Back to the grind this week. Just the usual slew of classes and work.
We had a guest speaker in my class on teaching. He spoke about undergraduate writing and how it is basically awful, and what we can do as educators to fix it while still covering the material we’re supposed to. It was a really useful lesson. It’s so frustrating to have to read sentences multiple times because they make no sense.
Speaking of which, I got a new stack of papers to grade this week. Sigh.
Otherwise though, it’s been a lot of the usual in terms of school.
Cherub - Doses & Mimosas
To all the bitch ass hoes that hate me the most, yeah I hate you too. To all the punk ass fucks that just wanna talk shit, I hate you too.
I did a lot of self-disclosure this week, especially considering I only had one day of classes. In my Social Psych class, we were discussing the research on attraction and relationships. There was some good discussion about evolutionary theory, gender differences, and post-hoc explanations.
I guess I should preface by saying that one of my biggest pet peeves is when people over-generalize. Saying things like “always”or “never” bugs the absolute shit out of me.
Anyway, in my Social class, a fellow classmate was discussing a finding that heterosexual women prefer older men when looking for a romantic partner. The professor asked the class if the findings (published 25 years ago) would still hold today. The student, a woman, was going on about how SHE would never date someone younger and NO ONE she knows would EVER date anyone younger…so I just yelled out, “Well I dated someone younger.” Shut her right the fuck up.
In my Teaching class, we were talking about hybrid and online classes. I was already frustrated because people were making these sweeping statements about online classes being terrible when their only experience has been with Blackboard, quite possibly the worst fucking tool available for teaching an online class. So I was already arguing with several of my classmates about the value of online classes when someone started spouting off about how online classes make people less inclined to talk or share their opinion and how it’s feeding into the dissolution of our social skills. I proceeded to lay her out by explaining how I used to be a student who sat in the back of class and refused to participate, and how online discussions gave me the confidence to put my thoughts out there, blah blah blah. I was stretching the truth a bit, but I think I made my point.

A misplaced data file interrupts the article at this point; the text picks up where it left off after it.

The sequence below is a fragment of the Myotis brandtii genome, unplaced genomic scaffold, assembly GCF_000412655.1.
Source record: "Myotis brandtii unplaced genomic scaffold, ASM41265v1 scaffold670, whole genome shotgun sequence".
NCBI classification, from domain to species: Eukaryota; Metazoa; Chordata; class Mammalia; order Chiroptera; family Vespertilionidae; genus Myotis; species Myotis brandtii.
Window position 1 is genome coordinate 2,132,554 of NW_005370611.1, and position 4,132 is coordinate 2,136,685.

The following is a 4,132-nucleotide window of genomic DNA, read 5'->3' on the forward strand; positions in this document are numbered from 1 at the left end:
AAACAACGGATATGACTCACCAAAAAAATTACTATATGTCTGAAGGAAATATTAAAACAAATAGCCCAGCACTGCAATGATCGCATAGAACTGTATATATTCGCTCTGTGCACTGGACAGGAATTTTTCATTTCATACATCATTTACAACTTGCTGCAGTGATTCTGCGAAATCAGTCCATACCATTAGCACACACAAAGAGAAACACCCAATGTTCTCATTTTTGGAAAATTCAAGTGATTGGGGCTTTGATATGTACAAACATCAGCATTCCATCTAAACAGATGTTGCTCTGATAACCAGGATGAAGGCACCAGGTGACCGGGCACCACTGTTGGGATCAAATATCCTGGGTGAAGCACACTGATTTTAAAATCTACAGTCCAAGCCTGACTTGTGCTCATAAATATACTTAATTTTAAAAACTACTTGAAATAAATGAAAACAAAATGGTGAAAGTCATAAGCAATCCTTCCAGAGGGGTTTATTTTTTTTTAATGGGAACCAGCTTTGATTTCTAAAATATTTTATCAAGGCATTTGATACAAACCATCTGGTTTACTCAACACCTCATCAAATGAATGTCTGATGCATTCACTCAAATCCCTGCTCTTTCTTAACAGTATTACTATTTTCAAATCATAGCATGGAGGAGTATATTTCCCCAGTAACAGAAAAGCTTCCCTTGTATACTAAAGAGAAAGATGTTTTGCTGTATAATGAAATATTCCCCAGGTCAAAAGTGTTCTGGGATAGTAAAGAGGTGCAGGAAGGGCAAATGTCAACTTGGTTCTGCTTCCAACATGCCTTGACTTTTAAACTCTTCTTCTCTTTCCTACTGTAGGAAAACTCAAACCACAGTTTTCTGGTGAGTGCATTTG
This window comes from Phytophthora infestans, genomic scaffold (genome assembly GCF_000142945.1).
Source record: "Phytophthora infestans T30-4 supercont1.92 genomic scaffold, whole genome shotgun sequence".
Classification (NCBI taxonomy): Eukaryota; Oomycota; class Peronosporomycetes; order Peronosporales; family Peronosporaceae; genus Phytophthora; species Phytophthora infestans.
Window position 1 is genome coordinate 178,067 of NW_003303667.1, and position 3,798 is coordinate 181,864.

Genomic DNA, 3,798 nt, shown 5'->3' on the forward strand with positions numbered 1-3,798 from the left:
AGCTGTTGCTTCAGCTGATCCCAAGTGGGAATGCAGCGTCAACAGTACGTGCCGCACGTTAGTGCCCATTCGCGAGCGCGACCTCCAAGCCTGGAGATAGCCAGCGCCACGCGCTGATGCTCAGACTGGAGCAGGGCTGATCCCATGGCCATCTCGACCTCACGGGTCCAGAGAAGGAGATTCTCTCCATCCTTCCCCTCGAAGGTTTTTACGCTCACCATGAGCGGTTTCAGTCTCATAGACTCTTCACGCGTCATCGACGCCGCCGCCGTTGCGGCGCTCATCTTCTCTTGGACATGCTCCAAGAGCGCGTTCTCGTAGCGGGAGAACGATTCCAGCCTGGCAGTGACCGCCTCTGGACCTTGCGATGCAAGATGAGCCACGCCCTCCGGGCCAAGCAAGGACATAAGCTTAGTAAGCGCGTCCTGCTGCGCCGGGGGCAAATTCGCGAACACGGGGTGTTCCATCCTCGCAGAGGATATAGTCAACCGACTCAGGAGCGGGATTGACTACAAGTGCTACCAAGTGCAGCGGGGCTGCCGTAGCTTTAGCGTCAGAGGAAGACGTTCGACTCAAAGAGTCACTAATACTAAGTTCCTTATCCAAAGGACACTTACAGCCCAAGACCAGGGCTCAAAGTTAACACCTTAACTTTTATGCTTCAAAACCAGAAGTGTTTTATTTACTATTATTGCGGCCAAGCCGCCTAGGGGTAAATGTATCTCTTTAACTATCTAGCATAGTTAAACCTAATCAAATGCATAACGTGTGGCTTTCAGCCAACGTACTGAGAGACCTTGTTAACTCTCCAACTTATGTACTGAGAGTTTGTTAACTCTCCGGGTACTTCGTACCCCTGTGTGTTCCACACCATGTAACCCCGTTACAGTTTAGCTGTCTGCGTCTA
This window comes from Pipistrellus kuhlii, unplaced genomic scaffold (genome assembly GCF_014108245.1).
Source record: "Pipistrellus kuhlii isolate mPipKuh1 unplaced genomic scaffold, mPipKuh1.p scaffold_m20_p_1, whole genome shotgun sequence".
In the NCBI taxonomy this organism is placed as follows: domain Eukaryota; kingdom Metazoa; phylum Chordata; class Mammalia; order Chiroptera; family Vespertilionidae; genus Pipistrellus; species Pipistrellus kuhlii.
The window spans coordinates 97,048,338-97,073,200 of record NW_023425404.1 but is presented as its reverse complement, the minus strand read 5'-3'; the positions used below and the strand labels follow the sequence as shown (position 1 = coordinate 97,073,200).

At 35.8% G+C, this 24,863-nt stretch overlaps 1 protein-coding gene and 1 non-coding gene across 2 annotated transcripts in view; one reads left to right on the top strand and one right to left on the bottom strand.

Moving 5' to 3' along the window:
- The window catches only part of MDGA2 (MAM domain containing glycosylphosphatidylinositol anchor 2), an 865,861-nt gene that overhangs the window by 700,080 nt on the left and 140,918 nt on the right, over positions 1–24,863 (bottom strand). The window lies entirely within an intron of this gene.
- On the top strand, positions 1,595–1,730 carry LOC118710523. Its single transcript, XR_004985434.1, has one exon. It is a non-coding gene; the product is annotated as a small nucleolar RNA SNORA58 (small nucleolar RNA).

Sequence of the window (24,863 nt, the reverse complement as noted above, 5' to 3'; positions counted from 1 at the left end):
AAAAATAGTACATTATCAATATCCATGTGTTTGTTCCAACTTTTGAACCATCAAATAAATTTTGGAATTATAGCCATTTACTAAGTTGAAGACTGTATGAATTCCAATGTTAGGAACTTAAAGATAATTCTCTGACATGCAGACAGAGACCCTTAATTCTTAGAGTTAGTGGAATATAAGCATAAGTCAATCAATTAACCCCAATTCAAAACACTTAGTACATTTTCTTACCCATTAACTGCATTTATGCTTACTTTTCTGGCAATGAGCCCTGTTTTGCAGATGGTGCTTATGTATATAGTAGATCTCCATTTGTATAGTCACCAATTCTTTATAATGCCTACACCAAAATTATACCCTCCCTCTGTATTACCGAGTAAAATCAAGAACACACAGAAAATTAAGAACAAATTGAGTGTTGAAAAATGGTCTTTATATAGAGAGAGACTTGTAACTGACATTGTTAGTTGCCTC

In good news, I was accepted to the week-long summer program that I applied to. I’m very excited to be able to meet and work with some of my academic crushes!!
I also had a training session yesterday in psychopharmacology. I was expecting the worst, since I tend to be biased against psychiatrists, but I was very pleasantly surprised by how level-headed, logical, engaging, and professional the lecturer was. He is a rare bird though…a psychiatrist who does therapy. So I’m hoping to stay in touch with him to eventually have a GOOD psychiatrist to refer clients to!
Then one morning she’d begun to feel her sorrow easing, like something jagged that had cut into her so long it had finally dulled its edges, worn itself down. That same day Rachel couldn’t remember which side her father had parted his hair on, and she’d realized again what she’d learned at five when her mother left—that what made losing someone you loved bearable was not remembering but forgetting. Forgetting small things first, the smell of the soap her mother had bathed with, the color of the dress she’d worn to church, then after a while the sound of her mother’s voice, the color of her hair. It amazed Rachel how much you could forget, and everything you forgot made that person less alive inside you until you could finally endure it. After more time passed you could let yourself remember, even want to remember. But even then what you felt those first days could return and remind you the grief was still there, like old barbed wire embedded in a tree’s heartwood.
Ron Rash, Serena (via nudewave)
Today is two years.